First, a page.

Magazine article Variety

Branagh's Rise from Belfast to 'Dunkirk'

Magazine article Variety

Branagh's Rise from Belfast to 'Dunkirk'

Article excerpt

Kenneth Branagh's career spans 30 years of grand cinematic accomplishments. Able to jump from acting to directing with total ease, the fivetime Oscar nominee starred earlier this year in Christopher Nolan's WWII blockbuster and awards hopeful "Dunkirk." He is getting ready to release his latest dual effort as actor-cum-director, this November's "Murder on the Orient Express." After that, he'll direct "Artemis Fowl" for Disney.

"It's been a great year and I'm enjoying every moment of it," says Branagh, who will be honored with an imprint ceremony Oct. 26 in the TCL Chinese Theatre forecourt. "Doing 'Dunkirk' was an experience I'll never forget, and considering that I loved Sidney Lumet's original and Agatha Christie's novel, I'm excited to be bringing this new version of 'Orient Express' to life. I love train films and confined thrillers, and by doing it in 70mm, we really wanted to put the audience on that train."

Branagh spent his childhood enamored with acting and classic big screen fare.

"Some of my favorite films include David Lean's 'A Passage to India' and John Ford's 'The Searchers,'" he says. "I saw those with my family, and I quickly became obsessed with the widescreen format and the compositional nature of the frame."

After training at the Royal Academy of Dramatic Art in London, the Belfastborn Branagh received acclaim for his work on the British stage as an actor and director. He cut his teeth performing and directing plays at the Royal Shakespeare Company, a period he describes as "intrinsically important to my growth as an artist."

But it was 1989's Oscar-nominated "Henry V" that catapulted Branagh to international stardom.

"'Henry V' opened a lot of doors," Branagh says. "We had to get past the Shakespeare fear factor, and we did it with a directness that thankfully worked for modern audiences."

Some of Branagh's other Shakespeare screen adaptations include 1993's charming and whimsical "Much Ado About Nothing," 1995's gothic and intense "Othello," and his stunning 70mm treatment of "Hamlet" in 1996, which was "both a challenge and a blessing, and one of the films I'm most proud of."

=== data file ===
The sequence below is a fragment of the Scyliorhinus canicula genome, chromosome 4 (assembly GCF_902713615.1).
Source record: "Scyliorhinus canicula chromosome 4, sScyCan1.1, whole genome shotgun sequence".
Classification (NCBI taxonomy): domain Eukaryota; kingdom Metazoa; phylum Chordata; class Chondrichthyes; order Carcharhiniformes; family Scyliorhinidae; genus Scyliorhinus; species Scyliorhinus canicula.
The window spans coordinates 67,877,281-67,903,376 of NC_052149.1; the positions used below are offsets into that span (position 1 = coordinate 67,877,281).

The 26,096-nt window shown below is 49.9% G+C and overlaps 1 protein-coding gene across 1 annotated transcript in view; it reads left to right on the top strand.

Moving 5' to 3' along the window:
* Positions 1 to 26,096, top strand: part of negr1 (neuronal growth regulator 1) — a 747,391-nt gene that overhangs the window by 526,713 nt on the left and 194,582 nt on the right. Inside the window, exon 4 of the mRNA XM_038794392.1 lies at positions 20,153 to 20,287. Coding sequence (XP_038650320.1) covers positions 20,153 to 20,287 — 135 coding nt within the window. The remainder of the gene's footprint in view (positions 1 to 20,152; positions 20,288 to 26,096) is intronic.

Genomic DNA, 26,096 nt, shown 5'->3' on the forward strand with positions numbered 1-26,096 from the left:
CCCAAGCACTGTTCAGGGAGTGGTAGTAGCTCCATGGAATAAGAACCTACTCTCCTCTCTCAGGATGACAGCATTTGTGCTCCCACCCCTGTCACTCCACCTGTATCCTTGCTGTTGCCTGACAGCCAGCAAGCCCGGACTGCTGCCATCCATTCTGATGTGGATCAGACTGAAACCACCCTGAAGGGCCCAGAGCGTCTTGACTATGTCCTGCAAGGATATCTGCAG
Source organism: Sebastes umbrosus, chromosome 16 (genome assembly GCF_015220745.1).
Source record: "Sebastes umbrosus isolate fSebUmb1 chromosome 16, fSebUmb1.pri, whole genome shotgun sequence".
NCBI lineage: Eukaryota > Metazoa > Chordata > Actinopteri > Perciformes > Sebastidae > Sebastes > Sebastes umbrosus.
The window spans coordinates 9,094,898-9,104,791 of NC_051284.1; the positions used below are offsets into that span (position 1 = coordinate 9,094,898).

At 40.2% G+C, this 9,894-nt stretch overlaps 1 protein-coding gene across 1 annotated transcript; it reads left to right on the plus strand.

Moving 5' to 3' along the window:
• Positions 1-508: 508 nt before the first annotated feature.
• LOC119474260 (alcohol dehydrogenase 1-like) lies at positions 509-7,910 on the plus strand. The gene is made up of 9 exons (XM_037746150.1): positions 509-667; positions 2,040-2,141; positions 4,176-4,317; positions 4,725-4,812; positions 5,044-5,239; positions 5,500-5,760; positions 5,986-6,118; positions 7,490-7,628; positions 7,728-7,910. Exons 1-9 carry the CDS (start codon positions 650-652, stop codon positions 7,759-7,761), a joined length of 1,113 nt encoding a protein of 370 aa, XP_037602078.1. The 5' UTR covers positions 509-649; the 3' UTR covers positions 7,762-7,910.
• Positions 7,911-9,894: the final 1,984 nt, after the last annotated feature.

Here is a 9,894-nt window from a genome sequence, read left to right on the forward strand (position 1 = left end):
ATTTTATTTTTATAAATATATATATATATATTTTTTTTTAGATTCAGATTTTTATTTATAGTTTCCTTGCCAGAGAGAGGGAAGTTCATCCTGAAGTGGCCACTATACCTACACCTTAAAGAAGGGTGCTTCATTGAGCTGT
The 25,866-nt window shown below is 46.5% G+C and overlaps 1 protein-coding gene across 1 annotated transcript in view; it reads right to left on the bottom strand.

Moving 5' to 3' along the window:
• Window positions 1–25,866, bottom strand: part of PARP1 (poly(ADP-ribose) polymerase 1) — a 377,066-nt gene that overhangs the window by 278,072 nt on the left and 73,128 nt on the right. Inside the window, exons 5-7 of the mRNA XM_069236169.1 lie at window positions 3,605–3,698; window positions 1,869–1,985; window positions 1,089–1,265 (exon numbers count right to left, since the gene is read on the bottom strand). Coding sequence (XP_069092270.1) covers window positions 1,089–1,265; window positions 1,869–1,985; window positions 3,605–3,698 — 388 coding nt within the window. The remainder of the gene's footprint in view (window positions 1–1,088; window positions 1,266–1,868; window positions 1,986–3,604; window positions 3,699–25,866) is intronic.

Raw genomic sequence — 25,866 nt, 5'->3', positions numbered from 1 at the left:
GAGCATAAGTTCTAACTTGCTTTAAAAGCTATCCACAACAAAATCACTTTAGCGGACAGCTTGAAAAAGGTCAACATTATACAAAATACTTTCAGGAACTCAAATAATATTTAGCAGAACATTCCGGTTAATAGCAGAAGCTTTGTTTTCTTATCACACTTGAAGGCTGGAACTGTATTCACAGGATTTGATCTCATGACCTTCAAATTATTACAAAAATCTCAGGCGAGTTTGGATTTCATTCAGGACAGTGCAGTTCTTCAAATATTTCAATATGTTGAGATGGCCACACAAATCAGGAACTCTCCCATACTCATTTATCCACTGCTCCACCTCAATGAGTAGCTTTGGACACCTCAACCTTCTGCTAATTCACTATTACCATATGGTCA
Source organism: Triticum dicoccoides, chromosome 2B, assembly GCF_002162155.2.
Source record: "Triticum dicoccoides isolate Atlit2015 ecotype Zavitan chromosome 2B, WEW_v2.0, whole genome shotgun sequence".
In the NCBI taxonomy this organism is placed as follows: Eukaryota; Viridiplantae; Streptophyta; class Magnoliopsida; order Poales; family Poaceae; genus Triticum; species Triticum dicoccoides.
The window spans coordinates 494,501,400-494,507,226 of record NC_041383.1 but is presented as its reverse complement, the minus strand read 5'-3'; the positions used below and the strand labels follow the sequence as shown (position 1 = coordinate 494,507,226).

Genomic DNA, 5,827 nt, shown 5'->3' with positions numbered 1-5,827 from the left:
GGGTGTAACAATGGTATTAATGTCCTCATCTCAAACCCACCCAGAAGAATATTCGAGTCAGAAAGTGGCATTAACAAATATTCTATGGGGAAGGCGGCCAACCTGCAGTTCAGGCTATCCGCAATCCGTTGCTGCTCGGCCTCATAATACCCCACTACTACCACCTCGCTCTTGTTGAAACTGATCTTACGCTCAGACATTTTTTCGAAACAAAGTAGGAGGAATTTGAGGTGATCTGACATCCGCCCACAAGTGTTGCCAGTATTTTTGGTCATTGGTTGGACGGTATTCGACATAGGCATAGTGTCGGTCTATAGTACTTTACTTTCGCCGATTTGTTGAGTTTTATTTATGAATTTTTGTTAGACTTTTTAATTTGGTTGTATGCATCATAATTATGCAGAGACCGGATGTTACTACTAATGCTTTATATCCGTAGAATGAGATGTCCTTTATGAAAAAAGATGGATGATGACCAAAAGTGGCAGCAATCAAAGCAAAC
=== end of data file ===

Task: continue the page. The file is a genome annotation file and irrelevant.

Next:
In 1991, Branagh's romantic drama "Dead Again" became a critical and box-office hit.

"Scott Frank is a magnificent screenwriter and the double roles in his reincarnation thriller were the stuff of a young actor's fantasy" Branagh says. "It's a genre I love and it gives me enormous pleasure to have seen a favorite picture develop a cult following."

Branagh's ability to confidently switch between playing the hero and the villain is yet another dimension to him as a thespian that continually proves to be surprising.

"Good guys are hard to play because it can be challenging to add in that bit of complexity of character for the audience," he says. "Playing the villain can be delicious and beautiful because it gives off a feeling of release for the actor when you're portraying someone who exhibits reckless morality."

When it comes to acting vs. directing, Branagh enjoys tackling both disciplines. "I love getting directly involved in all aspects, and I relish the work," he says. "It's all about looking for every way to make it fresh, and when I'm acting and directing, it becomes a symbiotic combination that feels natural."

One of his most dynamic and memorable performances is in Phillip Noyce's shattering 2002 Aboriginal drama "Rabbit-Proof Fence."

"That was a great moment of watching a terrific director working with the perfect material," Branagh says. …

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